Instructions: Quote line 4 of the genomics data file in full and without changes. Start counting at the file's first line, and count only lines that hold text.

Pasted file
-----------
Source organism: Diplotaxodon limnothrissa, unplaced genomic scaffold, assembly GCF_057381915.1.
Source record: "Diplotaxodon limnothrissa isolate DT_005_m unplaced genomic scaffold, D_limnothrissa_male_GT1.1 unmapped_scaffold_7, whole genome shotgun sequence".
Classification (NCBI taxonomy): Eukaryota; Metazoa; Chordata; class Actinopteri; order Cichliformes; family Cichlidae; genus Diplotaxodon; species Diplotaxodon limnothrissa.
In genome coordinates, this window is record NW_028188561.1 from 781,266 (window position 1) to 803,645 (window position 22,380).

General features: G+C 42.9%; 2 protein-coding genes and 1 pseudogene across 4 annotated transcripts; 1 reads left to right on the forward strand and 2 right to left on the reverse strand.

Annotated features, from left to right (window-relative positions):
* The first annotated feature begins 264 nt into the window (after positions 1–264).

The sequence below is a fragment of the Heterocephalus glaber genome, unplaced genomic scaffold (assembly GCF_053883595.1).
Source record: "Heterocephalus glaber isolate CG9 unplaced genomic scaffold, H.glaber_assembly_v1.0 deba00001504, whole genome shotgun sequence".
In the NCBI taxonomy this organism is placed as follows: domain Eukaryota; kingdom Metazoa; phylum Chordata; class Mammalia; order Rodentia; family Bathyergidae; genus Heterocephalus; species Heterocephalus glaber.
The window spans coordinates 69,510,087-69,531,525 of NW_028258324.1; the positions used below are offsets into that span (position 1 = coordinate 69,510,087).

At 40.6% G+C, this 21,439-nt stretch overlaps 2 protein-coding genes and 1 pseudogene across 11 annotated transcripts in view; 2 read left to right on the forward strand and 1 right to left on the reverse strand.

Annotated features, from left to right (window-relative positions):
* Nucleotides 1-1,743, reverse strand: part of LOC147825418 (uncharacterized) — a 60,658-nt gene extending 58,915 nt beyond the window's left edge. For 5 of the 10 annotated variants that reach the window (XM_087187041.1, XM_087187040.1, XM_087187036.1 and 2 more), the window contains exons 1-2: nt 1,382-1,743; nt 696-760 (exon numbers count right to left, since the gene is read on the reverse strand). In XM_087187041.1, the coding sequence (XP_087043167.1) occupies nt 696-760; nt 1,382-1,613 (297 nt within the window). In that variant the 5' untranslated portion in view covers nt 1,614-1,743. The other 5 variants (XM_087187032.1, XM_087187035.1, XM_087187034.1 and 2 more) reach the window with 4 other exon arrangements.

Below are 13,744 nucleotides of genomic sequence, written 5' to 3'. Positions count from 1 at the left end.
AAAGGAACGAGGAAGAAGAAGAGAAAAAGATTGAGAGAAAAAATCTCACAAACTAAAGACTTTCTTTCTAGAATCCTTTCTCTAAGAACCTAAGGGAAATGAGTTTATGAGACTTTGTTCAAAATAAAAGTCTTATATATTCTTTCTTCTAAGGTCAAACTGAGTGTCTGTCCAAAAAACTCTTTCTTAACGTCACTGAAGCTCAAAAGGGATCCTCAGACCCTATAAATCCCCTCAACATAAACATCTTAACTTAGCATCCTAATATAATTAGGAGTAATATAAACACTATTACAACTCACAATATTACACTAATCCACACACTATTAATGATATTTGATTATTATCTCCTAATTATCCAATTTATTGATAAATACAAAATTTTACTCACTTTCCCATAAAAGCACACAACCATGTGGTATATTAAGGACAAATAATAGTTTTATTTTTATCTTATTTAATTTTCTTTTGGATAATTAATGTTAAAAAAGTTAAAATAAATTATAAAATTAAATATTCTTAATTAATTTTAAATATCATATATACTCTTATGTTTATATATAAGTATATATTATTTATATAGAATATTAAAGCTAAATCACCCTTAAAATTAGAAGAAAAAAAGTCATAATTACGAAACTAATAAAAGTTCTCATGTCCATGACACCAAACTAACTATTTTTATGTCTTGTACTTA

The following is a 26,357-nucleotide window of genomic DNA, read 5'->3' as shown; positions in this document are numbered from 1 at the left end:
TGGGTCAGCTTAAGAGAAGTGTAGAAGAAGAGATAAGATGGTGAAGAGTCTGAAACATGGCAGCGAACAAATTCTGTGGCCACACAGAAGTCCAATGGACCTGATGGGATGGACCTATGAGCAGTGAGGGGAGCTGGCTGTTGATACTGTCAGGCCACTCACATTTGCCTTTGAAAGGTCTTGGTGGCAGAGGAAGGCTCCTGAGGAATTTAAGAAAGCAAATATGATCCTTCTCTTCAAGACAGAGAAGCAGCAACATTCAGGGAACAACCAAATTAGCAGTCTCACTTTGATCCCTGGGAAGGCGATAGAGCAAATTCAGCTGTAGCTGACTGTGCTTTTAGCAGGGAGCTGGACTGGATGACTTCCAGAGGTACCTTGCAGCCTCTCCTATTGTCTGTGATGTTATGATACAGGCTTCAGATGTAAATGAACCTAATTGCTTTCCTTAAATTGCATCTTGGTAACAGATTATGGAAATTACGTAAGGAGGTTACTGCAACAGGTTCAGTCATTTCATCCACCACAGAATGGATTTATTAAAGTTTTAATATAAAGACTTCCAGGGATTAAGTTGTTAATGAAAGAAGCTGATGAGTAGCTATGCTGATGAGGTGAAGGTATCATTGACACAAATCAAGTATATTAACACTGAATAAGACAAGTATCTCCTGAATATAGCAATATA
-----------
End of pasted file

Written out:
In genome coordinates, this window is record NW_028188561.1 from 781,266 (window position 1) to 803,645 (window position 22,380).